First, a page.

My Muslim friend was not negatively influenced by befriending a non-Muslim. On the contrary, when I was still a Christian, I encouraged her to take up hijab. She was afraid that people would discriminate against her or treat her differently if she covered, but I assured her that I would be by her side to defend her if necessary. My friend went on to wear hijab confidently in college and joined an interreligious Arab organization. She and her family have left an impact that is far greater than they can imagine by simply allowing a young Christian girl into their lives. 

Since my conversion, my most meaningful interfaith experience has been with my family. Sharing my religion with them while respecting their personal choices has helped me immensely in seeing what our communities and the world can look like when everyone practices what they believe in freely without fear of judgment. My Catholic background laid the foundation I needed to seek a relationship with the Creator, my Muslim friends showed me how to practice my faith, and my non-Muslim relatives and friends taught me tolerance. 

Not everyone is as fortunate. Some new Muslims and their non-Muslim relatives lack proper support in Islamic centers to learn how to properly navigate their multifaith relationship. I noticed early that there was a lack of resources in the Spanish language to assist those transitioning to Islam or to provide information to their family members. I began volunteering at my local mosque to participate in open house events and in interfaith dialogue with nearby churches. After getting married, my husband joined me in working together to educate our families about Islam. We eventually founded Hablamos Islam, a project to create educational resources about Islam in Spanish and promote Latino representation in Islamic literature. We began translating Islamic articles and material to Spanish, spoke about Latinos in Islam at universities across the East Coast, and worked with masajid and Muslim student associations to organize informational events.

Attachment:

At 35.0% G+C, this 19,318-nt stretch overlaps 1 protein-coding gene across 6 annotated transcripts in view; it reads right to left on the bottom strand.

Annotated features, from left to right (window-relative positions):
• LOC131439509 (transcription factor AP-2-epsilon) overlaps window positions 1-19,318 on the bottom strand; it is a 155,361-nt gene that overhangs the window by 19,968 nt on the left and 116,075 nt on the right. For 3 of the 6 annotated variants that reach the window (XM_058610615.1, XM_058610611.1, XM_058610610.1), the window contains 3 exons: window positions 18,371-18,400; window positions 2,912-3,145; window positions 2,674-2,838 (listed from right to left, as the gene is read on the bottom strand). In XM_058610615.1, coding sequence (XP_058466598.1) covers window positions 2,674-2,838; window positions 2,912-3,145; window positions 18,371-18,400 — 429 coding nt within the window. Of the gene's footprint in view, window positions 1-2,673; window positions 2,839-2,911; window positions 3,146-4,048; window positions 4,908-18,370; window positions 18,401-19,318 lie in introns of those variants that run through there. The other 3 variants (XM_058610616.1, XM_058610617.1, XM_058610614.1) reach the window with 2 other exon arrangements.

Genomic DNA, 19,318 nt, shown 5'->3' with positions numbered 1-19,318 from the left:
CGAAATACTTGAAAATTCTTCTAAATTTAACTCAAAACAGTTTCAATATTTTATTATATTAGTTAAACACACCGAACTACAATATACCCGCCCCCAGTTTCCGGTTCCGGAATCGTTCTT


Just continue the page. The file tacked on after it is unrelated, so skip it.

Currently, we work closely with the Islamic Circle of North America and their WhyIslam project that distributes resources and material to dispel stereotypes and misconceptions about Islam. With Hablamos Islam and WhyIslam, I have participated in interfaith dialogue through public events, content creation for media distribution, and as a call operator on the 877-WHY ISLAM hotline. The 877-WHY-ISLAM project provides free information to the public about Islam and Muslims to promote peaceful coexistence. We highlight the many similarities with Christianity, Judaism, and other religions, and our love for humanity, thus fostering alliances and positive connections. All these organizations offer opportunities for youth and older adults to get involved in interfaith on our terms. 

Allah reminds us in the Quran:

“Invite ˹all˺ to the Way of your Lord with wisdom and kind advice, and only debate with them in the best manner. Surely your Lord ˹alone˺ knows best who has strayed from His Way and who is ˹rightly˺ guided.”

(Surah An-Nahl, 16:125)